When the trailer for Dumplin’ first landed, it seemed all the ingredients were in place for a film that was at worst tone-deaf, and at best vaguely patronising. Thank heavens, then, that the trailer did Dumplin’ such a disservice. Starring Danielle Macdonald (who broke out in the excellent 2017 film Patti Cake$) as Willowdean, a self-described “fat girl” who enters a local pageant to annoy her former beauty queen mother (Jennifer Aniston), Dumplin’ is as funny, warm and sensitive as its protagonist – and with a killer Dolly Parton-laden soundtrack to boot.
Dark (TV series, one season, 2017–2020)
This sci-fi thriller – which features disappearing children, a mysterious local power plant, and scenes set in the 80s – has, for obvious reasons, drawn comparisons to Stranger Things. But Dark is even more beguiling and (true to its name) less family-friendly than Stranger Things.
The Death and Life of Marsha P Johnson (Film, 2017)
Though it’s been somewhat tarnished by claims that director David France appropriated the work and research of trans film-maker Reina Gossett, this documentary is nonetheless a loving, respectful tribute to gay rights activist Marsha P Johnson. One of the key figures in the Stonewall uprising (though her involvement was almost entirely eradicated in 2015’s critically hated Stonewall), Johnson modelled for Andy Warhol, performed onstage with drag group Hot Peaches, helped found the Gay Liberation Front, and then died under suspicious circumstances in 1992.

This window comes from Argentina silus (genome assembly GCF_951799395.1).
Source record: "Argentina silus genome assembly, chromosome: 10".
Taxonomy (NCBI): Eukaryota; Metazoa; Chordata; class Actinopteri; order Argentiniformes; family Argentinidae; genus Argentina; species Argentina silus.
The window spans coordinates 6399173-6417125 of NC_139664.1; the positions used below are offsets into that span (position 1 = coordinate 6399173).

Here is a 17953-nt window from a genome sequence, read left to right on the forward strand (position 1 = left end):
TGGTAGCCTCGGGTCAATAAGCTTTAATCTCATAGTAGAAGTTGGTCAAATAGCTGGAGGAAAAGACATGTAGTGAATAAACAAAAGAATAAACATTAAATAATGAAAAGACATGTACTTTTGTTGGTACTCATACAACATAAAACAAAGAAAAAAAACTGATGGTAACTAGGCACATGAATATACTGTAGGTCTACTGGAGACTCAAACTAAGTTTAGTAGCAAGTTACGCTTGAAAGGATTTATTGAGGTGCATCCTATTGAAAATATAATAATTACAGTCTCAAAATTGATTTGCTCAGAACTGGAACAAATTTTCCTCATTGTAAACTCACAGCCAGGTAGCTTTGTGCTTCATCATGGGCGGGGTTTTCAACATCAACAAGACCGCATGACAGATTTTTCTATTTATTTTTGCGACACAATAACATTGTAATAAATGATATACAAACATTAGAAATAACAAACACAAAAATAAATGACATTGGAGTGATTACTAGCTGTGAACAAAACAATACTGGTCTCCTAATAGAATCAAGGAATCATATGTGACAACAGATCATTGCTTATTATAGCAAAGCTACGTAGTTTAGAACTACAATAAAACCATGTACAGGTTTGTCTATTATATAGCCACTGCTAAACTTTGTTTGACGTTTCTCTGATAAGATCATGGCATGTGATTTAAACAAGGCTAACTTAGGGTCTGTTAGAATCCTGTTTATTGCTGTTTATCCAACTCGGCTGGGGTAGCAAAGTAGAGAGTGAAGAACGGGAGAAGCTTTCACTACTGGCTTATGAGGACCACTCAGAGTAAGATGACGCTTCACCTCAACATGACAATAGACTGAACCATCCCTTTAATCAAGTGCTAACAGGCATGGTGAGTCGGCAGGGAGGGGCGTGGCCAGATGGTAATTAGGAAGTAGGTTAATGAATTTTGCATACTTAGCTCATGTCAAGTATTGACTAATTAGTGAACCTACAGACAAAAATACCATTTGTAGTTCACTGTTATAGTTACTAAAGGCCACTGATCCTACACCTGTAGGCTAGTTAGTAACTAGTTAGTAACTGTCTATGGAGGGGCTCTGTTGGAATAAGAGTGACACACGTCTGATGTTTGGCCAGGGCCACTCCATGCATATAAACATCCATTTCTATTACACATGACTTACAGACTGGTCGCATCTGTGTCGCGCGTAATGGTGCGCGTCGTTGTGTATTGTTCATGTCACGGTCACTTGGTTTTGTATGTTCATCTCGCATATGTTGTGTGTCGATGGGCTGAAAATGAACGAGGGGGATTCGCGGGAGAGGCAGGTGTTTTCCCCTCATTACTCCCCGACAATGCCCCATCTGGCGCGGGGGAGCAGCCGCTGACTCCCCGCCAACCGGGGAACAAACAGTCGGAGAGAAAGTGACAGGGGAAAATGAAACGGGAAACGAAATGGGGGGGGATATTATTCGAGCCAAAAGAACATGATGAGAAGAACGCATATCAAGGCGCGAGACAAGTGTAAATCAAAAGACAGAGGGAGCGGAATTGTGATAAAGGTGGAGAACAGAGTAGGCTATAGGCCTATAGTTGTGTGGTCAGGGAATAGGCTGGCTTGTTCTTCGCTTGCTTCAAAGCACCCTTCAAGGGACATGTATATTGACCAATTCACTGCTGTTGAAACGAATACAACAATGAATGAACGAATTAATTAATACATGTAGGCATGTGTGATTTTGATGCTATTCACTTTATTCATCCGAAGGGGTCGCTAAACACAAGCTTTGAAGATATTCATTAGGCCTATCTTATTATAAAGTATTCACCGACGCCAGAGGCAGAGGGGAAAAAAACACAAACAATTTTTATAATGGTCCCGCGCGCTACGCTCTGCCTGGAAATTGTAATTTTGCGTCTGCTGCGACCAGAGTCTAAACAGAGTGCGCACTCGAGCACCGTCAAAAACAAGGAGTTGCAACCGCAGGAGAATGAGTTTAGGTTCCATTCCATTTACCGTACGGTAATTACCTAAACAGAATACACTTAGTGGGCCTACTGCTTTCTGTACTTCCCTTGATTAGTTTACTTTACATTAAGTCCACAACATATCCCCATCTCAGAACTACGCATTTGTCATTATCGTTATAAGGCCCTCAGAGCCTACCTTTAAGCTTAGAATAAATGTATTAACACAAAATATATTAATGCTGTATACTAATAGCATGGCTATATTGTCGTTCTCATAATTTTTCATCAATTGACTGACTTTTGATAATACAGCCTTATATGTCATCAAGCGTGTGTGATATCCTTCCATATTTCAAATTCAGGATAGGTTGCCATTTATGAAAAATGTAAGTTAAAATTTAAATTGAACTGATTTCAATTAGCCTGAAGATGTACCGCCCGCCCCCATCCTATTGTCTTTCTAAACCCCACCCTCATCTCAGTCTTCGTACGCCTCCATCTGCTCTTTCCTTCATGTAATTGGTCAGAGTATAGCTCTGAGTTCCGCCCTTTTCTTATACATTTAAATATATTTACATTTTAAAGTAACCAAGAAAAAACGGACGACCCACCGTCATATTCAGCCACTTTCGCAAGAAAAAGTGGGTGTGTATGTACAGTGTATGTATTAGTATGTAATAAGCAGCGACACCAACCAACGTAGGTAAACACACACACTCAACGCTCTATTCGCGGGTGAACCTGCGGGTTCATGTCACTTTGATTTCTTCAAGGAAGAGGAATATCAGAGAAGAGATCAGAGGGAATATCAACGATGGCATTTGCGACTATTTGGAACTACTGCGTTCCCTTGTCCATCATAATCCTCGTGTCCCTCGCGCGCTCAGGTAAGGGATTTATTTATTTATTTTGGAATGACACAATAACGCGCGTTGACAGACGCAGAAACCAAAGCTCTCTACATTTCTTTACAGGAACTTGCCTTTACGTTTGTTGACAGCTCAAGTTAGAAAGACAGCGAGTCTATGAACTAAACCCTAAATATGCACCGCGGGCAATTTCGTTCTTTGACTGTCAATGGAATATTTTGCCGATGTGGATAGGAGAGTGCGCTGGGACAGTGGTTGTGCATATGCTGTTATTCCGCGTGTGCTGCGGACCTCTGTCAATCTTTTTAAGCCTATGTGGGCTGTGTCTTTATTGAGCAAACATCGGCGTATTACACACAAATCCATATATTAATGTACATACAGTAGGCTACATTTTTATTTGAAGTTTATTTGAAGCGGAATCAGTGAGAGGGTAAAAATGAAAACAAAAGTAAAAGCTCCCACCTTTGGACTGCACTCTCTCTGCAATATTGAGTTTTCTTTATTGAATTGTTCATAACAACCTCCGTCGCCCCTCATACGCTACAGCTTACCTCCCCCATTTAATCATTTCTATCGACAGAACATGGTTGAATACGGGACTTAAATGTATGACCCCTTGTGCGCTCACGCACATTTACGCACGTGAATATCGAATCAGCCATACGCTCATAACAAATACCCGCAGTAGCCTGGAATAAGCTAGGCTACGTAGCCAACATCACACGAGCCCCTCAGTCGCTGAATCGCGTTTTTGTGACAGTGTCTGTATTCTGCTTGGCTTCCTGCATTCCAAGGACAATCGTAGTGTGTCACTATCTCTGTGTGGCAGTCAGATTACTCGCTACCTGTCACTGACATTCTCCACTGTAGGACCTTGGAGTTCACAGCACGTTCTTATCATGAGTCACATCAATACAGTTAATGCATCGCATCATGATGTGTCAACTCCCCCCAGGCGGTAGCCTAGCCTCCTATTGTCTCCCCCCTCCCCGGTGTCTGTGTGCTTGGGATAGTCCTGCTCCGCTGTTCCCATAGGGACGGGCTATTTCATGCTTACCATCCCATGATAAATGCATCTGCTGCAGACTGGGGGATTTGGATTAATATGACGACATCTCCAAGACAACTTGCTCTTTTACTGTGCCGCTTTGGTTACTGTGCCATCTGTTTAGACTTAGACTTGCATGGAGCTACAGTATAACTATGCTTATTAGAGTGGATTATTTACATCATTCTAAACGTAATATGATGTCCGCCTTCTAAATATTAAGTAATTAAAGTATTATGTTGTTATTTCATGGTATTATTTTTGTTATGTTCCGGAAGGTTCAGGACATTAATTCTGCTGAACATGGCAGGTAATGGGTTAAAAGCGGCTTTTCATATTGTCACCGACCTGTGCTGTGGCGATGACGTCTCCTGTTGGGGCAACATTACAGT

On My Block (TV series, one season, 2018–)
This coming-of-age series might not have found as many eyeballs as it deserved last year, but those it did find were glued to the screen. In fact, it was the most-binged show of 2018 – meaning that it had the highest watch-time-per-viewing session of any Netflix original. Created by Awkward’s Lauren Iungerich, On My Block follows a group of Los Angeles teens as they navigate both the drama of high school and the danger of inner-city life.
Set It Up (Film, 2018)